Leading up to its release on July 22, Jordan Peele kept his highly-anticipated third film, Nope, tightly under wraps. The trailer is little more than a spooky montage of dark forces and craning necks, and Peele was very cagey about what happens in the movie in the few interviews he’s given. His elusiveness sparked a whole host of wild fan theories and predictions: that the movie is about government drones, or time travelers, or the MMA fighter Angela Hill.
Well, two TIME reporters saw the film—and walked out of it with even more theories and questions than when we walked in. Nope is a transfixing and hugely ambitious movie with a perplexing array of disparate characters and symbols: a murderous chimp, inflatable dancing men, a flying saucer. By the time the film has ended, the A-plot has resolved itself neatly. But in the two packed theaters where we screened the film, theatergoers remained silent and still as the credits rolled, suggesting some sort of confusion, or at least unease, with the whole thing.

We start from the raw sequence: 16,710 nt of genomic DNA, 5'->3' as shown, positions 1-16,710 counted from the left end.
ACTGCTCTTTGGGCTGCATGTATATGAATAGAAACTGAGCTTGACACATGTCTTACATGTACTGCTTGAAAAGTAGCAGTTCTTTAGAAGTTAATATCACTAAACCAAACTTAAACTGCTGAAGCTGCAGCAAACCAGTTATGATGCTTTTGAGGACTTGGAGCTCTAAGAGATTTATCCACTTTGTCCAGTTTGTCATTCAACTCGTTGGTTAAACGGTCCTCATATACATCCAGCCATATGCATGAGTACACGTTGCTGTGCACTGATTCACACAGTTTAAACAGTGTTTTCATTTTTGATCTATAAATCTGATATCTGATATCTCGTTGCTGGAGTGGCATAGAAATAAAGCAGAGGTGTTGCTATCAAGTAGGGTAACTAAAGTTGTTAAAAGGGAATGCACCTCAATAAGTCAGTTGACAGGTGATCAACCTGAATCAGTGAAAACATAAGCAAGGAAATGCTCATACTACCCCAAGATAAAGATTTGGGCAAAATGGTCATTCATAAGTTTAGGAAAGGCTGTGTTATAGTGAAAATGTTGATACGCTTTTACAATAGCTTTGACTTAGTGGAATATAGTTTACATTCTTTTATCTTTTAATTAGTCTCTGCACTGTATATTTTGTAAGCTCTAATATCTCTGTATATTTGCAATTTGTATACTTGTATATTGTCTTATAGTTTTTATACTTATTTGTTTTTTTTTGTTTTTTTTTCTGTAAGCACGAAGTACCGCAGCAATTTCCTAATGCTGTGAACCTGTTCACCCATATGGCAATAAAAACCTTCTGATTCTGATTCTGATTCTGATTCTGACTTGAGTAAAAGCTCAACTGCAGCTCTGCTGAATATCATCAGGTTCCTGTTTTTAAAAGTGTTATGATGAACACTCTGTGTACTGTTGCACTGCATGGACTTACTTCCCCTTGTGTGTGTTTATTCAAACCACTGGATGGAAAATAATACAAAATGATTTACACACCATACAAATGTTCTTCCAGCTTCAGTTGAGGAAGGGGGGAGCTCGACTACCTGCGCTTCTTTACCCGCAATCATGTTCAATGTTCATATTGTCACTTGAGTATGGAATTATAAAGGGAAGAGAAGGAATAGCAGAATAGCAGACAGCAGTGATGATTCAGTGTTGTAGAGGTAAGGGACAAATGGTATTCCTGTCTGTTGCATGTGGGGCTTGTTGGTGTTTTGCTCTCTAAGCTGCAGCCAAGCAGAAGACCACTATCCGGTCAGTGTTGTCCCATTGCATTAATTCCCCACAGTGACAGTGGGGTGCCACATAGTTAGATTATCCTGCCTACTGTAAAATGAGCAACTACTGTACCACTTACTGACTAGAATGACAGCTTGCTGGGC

As TIME’s film critic Stephanie Zacharek put it, “Peele, it seems, is one of those ‘It means what you think it means’ filmmakers, which delights some audiences but comes off as a copout for viewers who want to know what a filmmaker is thinking, because ostensibly those thoughts are more interesting than anything we could come up with on our own.”
So, just like the movie’s characters, we’ll try to interpret what we’ve seen before us while mixing in grandiose conspiracy theories to answer one big question: What, exactly, is Nope about? Spoilers, of course, abound.
Jordan Peele’s movies beg to be closely scrutinized: they’re full of historical and cultural Easter eggs, double meanings and sociopolitical commentary. His first two films, Get Out and Us, have provoked endless analysis from professors, psychologists, and historians, with Get Out even inspiring a whole class at UCLA. Peele isn’t shy about his conceptual ambition and his penchant for writing Big Themes into genre storytelling: “Humanity is the monster in my films,” he told Vanity Fair in 2017.
But in the last few months, Peele has signaled that Nope is different in that regard, that his intentions may be more visceral and surface-level. “I wrote it in a time when we were a little bit worried about the future of cinema,” Peele said. “So the first thing I knew is I wanted to create a spectacle… the great American UFO story.”